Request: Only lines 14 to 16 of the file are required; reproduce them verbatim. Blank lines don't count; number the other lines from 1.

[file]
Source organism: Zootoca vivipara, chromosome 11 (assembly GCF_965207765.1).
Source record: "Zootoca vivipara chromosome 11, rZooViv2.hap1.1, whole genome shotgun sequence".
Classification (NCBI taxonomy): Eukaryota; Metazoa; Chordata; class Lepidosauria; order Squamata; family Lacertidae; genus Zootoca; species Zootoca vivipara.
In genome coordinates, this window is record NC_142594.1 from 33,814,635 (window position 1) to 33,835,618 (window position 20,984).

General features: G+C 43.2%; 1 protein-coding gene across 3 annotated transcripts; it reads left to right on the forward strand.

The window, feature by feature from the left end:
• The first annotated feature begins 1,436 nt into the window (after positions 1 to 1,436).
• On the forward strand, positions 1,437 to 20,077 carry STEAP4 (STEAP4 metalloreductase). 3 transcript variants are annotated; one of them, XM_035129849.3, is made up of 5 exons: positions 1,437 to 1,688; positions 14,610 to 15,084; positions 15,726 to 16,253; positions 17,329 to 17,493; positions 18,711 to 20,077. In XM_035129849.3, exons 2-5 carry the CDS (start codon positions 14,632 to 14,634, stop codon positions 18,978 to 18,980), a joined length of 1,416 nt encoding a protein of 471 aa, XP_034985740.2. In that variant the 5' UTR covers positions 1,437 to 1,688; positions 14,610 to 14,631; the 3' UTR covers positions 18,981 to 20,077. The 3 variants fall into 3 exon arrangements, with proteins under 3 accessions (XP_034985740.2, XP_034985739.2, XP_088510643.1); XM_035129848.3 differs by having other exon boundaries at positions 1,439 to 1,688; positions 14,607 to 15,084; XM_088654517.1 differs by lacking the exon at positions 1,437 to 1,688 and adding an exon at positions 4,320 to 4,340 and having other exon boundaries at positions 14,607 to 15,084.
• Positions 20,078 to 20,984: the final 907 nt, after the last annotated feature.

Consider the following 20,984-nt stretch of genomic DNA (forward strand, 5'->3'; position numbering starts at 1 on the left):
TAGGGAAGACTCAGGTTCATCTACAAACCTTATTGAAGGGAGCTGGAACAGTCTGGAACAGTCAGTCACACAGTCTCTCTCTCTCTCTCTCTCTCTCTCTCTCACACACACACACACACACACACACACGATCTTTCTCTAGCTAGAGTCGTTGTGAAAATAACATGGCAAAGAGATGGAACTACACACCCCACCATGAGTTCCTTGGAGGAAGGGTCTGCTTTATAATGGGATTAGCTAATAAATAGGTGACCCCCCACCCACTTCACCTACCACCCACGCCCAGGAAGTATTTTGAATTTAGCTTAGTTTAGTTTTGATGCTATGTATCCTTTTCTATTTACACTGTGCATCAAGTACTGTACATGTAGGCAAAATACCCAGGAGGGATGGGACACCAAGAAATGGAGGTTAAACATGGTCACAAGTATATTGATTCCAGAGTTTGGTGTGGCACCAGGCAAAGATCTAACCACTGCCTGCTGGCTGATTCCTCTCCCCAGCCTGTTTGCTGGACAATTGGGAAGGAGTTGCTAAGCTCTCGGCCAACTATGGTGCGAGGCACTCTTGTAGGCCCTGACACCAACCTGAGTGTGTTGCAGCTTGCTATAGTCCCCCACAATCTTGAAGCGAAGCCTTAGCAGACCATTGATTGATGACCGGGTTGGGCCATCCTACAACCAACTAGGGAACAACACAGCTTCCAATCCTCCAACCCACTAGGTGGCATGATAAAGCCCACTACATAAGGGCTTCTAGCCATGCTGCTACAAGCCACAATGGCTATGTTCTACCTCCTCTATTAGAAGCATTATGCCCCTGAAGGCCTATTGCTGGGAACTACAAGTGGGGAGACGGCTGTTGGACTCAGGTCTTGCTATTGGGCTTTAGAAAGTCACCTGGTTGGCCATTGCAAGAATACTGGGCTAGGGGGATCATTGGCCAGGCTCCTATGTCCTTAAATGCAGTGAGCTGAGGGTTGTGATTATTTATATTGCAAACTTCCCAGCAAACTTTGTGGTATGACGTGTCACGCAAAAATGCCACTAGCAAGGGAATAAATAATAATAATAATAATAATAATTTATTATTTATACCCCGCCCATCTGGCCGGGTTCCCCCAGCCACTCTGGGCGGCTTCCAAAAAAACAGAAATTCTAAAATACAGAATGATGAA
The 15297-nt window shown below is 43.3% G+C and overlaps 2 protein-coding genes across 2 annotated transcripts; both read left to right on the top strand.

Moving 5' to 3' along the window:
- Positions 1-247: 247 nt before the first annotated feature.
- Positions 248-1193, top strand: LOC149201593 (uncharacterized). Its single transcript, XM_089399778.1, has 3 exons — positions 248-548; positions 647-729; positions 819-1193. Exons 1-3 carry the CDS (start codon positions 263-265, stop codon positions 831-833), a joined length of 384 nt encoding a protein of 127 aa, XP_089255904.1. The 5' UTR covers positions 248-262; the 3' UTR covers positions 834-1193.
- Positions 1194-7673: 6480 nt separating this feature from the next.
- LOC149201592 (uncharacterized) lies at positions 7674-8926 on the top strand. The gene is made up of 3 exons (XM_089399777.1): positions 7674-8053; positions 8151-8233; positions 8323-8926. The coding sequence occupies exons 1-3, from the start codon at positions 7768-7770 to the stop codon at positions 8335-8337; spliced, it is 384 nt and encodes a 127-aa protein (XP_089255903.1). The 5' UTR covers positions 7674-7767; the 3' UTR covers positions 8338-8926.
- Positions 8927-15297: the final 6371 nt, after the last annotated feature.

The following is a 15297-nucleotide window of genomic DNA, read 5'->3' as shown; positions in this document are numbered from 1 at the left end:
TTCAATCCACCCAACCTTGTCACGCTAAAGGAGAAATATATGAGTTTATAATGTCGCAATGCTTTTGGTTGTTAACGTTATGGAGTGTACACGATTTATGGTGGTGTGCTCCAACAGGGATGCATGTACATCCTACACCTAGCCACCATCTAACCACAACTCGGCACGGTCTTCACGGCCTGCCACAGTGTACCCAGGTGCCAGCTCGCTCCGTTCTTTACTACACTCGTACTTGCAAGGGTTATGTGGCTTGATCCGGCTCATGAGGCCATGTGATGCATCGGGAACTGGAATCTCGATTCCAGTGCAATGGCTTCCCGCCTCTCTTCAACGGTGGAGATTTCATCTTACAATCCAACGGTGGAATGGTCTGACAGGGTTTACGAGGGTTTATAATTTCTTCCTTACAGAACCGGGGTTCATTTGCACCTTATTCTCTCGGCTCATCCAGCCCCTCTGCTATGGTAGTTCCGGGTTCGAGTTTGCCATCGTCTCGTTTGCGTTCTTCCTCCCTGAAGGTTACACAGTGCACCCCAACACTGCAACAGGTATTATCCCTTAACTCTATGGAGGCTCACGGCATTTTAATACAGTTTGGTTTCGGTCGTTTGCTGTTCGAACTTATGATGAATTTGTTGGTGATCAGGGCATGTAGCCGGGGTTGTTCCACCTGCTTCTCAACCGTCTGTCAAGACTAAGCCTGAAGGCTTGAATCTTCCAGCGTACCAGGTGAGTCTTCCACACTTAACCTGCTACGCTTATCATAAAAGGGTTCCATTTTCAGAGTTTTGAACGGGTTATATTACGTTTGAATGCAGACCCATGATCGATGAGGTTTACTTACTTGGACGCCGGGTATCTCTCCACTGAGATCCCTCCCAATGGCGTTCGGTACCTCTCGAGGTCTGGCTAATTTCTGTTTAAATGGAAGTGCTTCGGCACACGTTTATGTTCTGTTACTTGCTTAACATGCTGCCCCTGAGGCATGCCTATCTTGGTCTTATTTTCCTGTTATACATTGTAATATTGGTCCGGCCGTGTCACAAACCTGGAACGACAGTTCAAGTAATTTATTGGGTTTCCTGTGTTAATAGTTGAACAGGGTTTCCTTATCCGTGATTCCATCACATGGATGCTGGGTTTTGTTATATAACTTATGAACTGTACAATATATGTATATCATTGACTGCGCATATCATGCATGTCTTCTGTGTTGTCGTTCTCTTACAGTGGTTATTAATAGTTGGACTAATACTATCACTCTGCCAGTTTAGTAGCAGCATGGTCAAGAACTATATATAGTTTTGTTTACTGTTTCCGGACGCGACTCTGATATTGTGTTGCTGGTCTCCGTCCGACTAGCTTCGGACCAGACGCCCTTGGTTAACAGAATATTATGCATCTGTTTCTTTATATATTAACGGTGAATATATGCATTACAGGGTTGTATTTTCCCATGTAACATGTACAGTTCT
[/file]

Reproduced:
- Positions 1-247: 247 nt before the first annotated feature.
- Positions 248-1193, top strand: LOC149201593 (uncharacterized). Its single transcript, XM_089399778.1, has 3 exons — positions 248-548; positions 647-729; positions 819-1193. Exons 1-3 carry the CDS (start codon positions 263-265, stop codon positions 831-833), a joined length of 384 nt encoding a protein of 127 aa, XP_089255904.1. The 5' UTR covers positions 248-262; the 3' UTR covers positions 834-1193.
- Positions 1194-7673: 6480 nt separating this feature from the next.